Many travelers consider all their flight-planning work done once they buy a plane ticket, and they don’t think about it again until it’s time to fly. In most cases, that’s a recipe for trouble. There are many things that could go wrong and ruin your trip long before you arrive at the airport, and paying just a little attention — I call it “gardening” your reservation — and knowing how to handle those issues in advance could prevent a travel disaster.
Let’s begin with the simple things. As you may have discovered, sometimes there are no seats available for you to select at ticketing. That could be a result of overselling the cabin, or the only seats left may require an additional fee. Many fliers simply leave it at that, hoping for a seat on the departure day.
It doesn’t take much to do better than that. Whether you have no assignment or are stuck in a middle seat, chances are a decent seat will open up before your travel day, as other passengers get upgraded or cancel their reservations. All you have to do is check the seat map from time to time. Convenience and comfort are very important to me during a trip, and I don’t like to leave anything to chance. That means there are certain things I have to do to “tend” to my bookings, so that any potential issues can be resolved in advance.
For example, I request upgrades as soon as a ticket is issued — there is no point in waiting until check-in. If my itinerary includes flights on carriers different from the ticketing airline, I call them for four reasons: to confirm that they have me on their flights; to ensure they have my frequent-flier number so I receive mileage credit; to get seat assignments, if that can’t be done on their website; and to make sure they have the ticket number, because if that number wasn’t transmitted, they will likely cancel my seats. That may be a rare occurrence, but it has happened to me.
A few years ago, I issued a United ticket with segments on Saudi Arabian Airlines from Sharm el Sheikh, the Egyptian Red Sea resort, to Dubai via the Saudi city of Jeddah. It was a paper ticket — just before they became extinct — so I thought I had sufficient protection and didn’t bother to call Saudi Arabian to verify whether it had received the ticket number from United — until the day before my flight.
The Saudi carrier had no trace of me on those flights, and now the first segment was sold out. For the first and only time in my life, I was holding a worthless airline ticket. At least I didn’t wait to find that out at the airport and had a day to make alternative arrangements. My only option was to buy a new electronic ticket on EgyptAir and Emirates via Cairo, and get the paper ticket refunded when I got back home.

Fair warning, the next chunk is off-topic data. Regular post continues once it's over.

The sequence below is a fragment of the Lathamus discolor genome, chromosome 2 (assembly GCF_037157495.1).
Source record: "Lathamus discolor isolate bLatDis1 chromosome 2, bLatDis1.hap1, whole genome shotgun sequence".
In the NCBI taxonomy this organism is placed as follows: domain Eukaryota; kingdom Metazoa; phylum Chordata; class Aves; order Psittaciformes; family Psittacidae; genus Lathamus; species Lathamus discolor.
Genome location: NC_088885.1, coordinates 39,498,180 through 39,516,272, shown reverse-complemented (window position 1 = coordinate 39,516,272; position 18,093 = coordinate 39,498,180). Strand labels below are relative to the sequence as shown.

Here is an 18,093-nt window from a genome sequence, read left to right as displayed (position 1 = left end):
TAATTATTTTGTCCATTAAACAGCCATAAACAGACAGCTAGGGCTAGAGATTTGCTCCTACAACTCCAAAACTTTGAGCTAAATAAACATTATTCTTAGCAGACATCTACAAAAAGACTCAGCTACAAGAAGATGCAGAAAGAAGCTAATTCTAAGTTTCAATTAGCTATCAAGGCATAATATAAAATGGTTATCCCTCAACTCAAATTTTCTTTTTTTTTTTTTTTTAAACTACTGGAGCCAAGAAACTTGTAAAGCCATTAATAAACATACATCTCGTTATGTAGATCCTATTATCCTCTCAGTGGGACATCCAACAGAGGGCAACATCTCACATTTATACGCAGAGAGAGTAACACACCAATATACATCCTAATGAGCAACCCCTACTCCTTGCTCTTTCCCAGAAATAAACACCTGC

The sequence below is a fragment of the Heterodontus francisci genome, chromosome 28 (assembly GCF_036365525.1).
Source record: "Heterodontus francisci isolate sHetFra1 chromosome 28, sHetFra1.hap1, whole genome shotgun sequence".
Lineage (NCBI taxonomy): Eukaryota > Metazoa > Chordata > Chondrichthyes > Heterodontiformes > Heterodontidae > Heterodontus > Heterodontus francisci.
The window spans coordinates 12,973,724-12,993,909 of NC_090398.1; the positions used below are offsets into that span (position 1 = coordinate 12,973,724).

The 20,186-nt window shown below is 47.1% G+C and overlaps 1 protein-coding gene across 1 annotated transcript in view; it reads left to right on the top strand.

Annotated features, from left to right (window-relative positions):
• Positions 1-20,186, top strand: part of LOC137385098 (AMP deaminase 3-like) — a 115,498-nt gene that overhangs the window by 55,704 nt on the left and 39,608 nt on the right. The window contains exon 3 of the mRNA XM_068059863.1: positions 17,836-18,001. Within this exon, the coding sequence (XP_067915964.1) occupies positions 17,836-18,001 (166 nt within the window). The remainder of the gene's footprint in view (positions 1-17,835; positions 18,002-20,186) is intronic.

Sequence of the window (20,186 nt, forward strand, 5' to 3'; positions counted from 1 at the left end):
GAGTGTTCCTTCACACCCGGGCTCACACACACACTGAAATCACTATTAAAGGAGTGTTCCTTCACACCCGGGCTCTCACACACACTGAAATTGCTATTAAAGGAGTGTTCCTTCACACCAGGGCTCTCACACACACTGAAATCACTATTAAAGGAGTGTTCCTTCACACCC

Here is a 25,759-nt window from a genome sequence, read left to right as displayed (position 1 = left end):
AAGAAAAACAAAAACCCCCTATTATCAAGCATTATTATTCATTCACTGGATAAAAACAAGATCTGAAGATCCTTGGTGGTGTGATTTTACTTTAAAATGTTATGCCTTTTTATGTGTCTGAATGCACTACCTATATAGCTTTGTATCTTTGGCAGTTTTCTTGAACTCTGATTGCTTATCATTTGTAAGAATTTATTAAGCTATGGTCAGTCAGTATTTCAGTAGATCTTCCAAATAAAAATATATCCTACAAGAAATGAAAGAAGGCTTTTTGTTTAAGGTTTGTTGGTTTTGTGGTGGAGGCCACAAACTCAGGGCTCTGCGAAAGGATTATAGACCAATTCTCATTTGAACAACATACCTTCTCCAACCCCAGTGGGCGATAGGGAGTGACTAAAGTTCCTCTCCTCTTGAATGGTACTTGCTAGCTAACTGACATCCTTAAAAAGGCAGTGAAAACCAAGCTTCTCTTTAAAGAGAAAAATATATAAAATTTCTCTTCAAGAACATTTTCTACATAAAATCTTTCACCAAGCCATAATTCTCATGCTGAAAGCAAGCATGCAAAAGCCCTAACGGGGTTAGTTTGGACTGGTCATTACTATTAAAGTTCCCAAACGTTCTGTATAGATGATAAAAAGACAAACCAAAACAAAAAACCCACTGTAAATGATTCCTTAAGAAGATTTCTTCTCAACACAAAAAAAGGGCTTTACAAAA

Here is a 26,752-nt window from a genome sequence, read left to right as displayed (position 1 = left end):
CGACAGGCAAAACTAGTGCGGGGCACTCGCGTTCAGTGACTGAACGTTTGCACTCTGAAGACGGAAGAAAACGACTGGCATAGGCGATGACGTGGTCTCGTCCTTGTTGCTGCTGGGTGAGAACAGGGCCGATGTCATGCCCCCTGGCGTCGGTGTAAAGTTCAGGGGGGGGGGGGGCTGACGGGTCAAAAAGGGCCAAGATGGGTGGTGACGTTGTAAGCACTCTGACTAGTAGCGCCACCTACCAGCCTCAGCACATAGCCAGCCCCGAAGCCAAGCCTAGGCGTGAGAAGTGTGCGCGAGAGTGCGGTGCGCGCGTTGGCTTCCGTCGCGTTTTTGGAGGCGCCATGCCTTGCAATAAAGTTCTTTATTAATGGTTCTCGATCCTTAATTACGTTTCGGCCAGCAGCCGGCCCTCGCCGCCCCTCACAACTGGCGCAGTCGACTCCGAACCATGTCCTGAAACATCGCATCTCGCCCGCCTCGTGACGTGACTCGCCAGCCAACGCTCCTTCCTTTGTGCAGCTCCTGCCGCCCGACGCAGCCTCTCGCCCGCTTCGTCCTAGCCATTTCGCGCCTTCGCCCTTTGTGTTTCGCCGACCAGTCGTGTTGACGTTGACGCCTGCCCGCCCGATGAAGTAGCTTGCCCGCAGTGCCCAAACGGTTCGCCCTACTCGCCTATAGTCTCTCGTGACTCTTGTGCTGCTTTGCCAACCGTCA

Another part of my gardening is to keep an eye on my upgrade requests and get a seat in my new cabin when an upgrade clears. There have been many cases in which a seat would open up, but I’d still be waitlisted — for whatever reason, airline systems do that. Then I’d have to call and have an agent manually clear the upgrade.
I also watch out for any schedule changes to my reservation — in the flight times, routing, aircraft type and seat assignments. Why aircraft type? Because different planes even on the same airline may offer different seats and comfort levels. As I’ve written before, schedule changes have been rampant in recent years, especially on domestic flights. Add a big airline merger to the equation, and the effect easily multiplies.
What many travelers don’t know is that it’s up to them to decide how much they can put up with in the event of changes imposed on them. You don’t have to accept the new flights on your itinerary if they are unreasonable. Almost all rebooking is done by computers. Even though airlines use sophisticated software that looks for an alternate routing to get you to your destination as close to your original arrival time as possible, machines are not humans, and sometimes they do illogical things.
So the next time an airline alters your itinerary, take a look at what other options you might have, and ask an agent to put you on the flights that would minimize the inconvenience caused by the change — and don’t worry about the booking class. An available seat in any booking class — not class of service — would do, since the rebooking is not your fault. There will be no extra charge, of course, because the change is involuntary.
You have many rights that you probably don’t even suspect. After all, when you want to change a nonrefundable ticket, you pay a penalty. An involuntary schedule change puts you in the driver’s seat. Did you know that most airlines allow a full refund even on nonrefundable tickets if your flight has been moved significantly? I wouldn’t be surprised if you’ve never been offered that option.
- Nicholas Kralev is an author and expert on diplomacy, global affairs and air travel. A former Financial Times and Washington Times correspondent, he has traveled around the world with four U.S. secretaries of state — Hillary Clinton, Condoleezza Rice, Colin Powell and Madeleine Albright. He has flown over 2 million miles and visited 83 countries.
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